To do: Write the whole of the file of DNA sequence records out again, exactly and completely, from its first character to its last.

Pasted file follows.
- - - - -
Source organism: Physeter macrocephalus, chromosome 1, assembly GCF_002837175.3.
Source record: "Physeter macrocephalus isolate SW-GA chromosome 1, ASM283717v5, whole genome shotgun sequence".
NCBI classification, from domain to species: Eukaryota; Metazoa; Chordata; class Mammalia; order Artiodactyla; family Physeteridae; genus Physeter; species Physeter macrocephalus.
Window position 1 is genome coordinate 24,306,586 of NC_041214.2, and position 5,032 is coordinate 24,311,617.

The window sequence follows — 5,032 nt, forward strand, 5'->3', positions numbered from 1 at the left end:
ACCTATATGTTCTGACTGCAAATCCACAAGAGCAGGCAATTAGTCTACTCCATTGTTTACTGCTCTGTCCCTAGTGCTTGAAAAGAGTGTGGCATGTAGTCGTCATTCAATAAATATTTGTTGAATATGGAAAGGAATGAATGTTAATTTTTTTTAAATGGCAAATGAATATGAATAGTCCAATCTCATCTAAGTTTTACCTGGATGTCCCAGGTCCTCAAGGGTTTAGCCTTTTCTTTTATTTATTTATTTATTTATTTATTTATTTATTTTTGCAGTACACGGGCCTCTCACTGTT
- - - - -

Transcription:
Source organism: Physeter macrocephalus, chromosome 1, assembly GCF_002837175.3.
Source record: "Physeter macrocephalus isolate SW-GA chromosome 1, ASM283717v5, whole genome shotgun sequence".
NCBI classification, from domain to species: Eukaryota; Metazoa; Chordata; class Mammalia; order Artiodactyla; family Physeteridae; genus Physeter; species Physeter macrocephalus.
Window position 1 is genome coordinate 24,306,586 of NC_041214.2, and position 5,032 is coordinate 24,311,617.

The window sequence follows — 5,032 nt, forward strand, 5'->3', positions numbered from 1 at the left end:
ACCTATATGTTCTGACTGCAAATCCACAAGAGCAGGCAATTAGTCTACTCCATTGTTTACTGCTCTGTCCCTAGTGCTTGAAAAGAGTGTGGCATGTAGTCGTCATTCAATAAATATTTGTTGAATATGGAAAGGAATGAATGTTAATTTTTTTTAAATGGCAAATGAATATGAATAGTCCAATCTCATCTAAGTTTTACCTGGATGTCCCAGGTCCTCAAGGGTTTAGCCTTTTCTTTTATTTATTTATTTATTTATTTATTTATTTATTTTTGCAGTACACGGGCCTCTCACTGTT